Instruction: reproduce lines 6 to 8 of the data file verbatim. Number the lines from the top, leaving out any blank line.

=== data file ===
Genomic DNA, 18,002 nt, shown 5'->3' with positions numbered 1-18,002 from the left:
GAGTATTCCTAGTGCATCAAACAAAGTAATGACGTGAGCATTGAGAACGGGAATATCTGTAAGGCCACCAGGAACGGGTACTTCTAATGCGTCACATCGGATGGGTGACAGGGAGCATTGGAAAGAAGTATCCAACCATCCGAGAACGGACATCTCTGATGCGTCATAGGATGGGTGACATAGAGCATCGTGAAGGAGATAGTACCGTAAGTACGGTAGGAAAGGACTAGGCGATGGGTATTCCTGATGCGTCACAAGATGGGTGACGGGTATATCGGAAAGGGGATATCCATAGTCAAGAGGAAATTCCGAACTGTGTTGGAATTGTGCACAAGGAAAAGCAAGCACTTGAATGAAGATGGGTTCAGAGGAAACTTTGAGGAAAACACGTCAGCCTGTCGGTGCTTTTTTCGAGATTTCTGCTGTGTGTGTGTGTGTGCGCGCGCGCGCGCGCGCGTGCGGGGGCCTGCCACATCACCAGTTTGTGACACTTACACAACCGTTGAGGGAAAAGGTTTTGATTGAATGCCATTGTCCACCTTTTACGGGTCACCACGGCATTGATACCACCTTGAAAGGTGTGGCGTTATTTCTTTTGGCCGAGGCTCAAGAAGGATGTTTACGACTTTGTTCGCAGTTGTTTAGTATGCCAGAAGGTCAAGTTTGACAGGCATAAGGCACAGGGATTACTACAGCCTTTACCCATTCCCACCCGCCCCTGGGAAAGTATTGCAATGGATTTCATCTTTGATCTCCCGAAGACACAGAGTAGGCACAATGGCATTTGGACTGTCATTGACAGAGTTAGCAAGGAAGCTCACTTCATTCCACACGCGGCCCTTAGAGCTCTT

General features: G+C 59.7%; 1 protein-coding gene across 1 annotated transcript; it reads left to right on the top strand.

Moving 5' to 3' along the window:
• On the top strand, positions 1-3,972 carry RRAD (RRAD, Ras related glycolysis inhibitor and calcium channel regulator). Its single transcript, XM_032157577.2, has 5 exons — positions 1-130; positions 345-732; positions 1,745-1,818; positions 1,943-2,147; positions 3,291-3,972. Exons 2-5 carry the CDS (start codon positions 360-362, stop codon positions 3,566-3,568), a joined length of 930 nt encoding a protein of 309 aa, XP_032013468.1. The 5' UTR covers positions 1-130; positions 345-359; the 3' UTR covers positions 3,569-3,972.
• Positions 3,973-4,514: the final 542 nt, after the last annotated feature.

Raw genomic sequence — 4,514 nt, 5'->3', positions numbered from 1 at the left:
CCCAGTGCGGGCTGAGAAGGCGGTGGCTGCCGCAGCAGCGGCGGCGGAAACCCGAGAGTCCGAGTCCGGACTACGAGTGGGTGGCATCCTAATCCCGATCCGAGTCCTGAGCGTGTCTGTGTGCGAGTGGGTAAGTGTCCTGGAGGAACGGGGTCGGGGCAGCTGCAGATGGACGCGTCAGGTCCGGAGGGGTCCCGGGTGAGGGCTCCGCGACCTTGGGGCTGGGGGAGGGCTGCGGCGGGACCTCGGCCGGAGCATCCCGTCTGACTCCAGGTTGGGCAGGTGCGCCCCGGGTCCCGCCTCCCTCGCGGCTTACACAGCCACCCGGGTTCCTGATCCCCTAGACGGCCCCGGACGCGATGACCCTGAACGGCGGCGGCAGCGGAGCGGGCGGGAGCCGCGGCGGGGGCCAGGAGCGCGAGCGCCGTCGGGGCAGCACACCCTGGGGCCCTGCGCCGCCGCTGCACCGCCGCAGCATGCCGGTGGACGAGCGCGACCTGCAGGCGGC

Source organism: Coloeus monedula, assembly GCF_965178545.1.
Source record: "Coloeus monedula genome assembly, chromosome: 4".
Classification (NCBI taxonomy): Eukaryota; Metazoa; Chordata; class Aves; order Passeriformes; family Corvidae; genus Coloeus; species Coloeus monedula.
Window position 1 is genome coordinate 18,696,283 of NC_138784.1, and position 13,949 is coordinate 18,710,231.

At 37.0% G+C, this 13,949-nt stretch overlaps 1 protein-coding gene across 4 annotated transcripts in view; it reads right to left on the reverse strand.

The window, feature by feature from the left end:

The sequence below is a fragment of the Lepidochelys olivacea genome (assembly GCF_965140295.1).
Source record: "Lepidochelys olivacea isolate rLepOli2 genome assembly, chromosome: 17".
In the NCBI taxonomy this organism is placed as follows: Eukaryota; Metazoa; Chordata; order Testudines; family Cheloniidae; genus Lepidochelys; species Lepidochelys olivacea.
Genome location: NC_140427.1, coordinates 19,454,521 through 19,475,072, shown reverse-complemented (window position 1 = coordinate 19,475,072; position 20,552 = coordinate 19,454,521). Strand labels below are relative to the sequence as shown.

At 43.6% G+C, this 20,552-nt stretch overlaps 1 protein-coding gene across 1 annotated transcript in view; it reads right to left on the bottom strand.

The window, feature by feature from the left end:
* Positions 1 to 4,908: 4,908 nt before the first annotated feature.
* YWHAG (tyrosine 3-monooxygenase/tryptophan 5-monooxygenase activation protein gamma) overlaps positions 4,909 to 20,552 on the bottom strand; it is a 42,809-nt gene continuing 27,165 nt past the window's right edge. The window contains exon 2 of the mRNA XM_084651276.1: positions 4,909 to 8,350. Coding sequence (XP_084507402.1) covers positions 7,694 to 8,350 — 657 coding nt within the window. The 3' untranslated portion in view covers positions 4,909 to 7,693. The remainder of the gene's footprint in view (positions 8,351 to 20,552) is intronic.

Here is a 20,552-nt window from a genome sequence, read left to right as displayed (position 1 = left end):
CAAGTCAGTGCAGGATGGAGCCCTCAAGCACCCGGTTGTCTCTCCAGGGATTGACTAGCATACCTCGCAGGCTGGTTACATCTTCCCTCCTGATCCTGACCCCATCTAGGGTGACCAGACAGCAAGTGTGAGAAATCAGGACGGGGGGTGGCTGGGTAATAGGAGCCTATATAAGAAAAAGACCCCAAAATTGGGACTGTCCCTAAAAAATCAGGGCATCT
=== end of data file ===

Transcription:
• Positions 3,973-4,514: the final 542 nt, after the last annotated feature.

Raw genomic sequence — 4,514 nt, 5'->3', positions numbered from 1 at the left:
CCCAGTGCGGGCTGAGAAGGCGGTGGCTGCCGCAGCAGCGGCGGCGGAAACCCGAGAGTCCGAGTCCGGACTACGAGTGGGTGGCATCCTAATCCCGATCCGAGTCCTGAGCGTGTCTGTGTGCGAGTGGGTAAGTGTCCTGGAGGAACGGGGTCGGGGCAGCTGCAGATGGACGCGTCAGGTCCGGAGGGGTCCCGGGTGAGGGCTCCGCGACCTTGGGGCTGGGGGAGGGCTGCGGCGGGACCTCGGCCGGAGCATCCCGTCTGACTCCAGGTTGGGCAGGTGCGCCCCGGGTCCCGCCTCCCTCGCGGCTTACACAGCCACCCGGGTTCCTGATCCCCTAGACGGCCCCGGACGCGATGACCCTGAACGGCGGCGGCAGCGGAGCGGGCGGGAGCCGCGGCGGGGGCCAGGAGCGCGAGCGCCGTCGGGGCAGCACACCCTGGGGCCCTGCGCCGCCGCTGCACCGCCGCAGCATGCCGGTGGACGAGCGCGACCTGCAGGCGGC